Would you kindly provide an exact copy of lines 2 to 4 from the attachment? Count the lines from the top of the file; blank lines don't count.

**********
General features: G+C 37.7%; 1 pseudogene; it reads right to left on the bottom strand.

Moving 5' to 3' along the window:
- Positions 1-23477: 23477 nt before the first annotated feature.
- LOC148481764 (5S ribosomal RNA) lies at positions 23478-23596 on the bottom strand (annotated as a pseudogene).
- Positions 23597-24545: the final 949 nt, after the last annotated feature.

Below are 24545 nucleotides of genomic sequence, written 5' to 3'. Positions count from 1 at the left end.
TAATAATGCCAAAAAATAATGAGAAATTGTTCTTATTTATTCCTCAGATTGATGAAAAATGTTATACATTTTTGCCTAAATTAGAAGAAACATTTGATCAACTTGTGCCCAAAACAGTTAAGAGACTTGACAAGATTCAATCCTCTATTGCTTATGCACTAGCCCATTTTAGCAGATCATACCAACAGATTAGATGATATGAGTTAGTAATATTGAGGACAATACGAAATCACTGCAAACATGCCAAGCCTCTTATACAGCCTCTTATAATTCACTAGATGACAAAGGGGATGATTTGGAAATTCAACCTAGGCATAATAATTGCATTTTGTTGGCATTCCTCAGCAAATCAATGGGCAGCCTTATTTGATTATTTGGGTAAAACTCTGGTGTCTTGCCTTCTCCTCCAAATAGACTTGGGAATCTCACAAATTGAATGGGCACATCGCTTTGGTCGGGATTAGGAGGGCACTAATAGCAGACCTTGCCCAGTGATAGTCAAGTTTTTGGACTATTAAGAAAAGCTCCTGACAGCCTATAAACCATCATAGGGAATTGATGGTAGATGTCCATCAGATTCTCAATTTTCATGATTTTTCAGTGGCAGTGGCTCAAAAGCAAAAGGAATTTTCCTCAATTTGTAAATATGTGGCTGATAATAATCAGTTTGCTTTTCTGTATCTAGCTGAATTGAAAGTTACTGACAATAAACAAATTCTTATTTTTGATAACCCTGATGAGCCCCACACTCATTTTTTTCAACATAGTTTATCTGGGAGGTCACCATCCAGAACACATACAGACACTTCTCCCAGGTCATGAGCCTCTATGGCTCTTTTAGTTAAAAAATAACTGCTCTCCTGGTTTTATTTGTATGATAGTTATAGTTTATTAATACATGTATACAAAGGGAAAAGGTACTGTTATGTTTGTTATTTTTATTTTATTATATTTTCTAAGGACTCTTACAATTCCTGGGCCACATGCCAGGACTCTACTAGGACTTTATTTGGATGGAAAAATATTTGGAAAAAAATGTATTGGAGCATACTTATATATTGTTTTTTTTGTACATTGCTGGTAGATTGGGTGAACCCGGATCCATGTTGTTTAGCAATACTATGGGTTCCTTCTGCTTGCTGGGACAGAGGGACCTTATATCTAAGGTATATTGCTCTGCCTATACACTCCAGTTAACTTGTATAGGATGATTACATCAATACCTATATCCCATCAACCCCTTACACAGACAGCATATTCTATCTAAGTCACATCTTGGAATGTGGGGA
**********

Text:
Moving 5' to 3' along the window:
- Positions 1-23477: 23477 nt before the first annotated feature.
- LOC148481764 (5S ribosomal RNA) lies at positions 23478-23596 on the bottom strand (annotated as a pseudogene).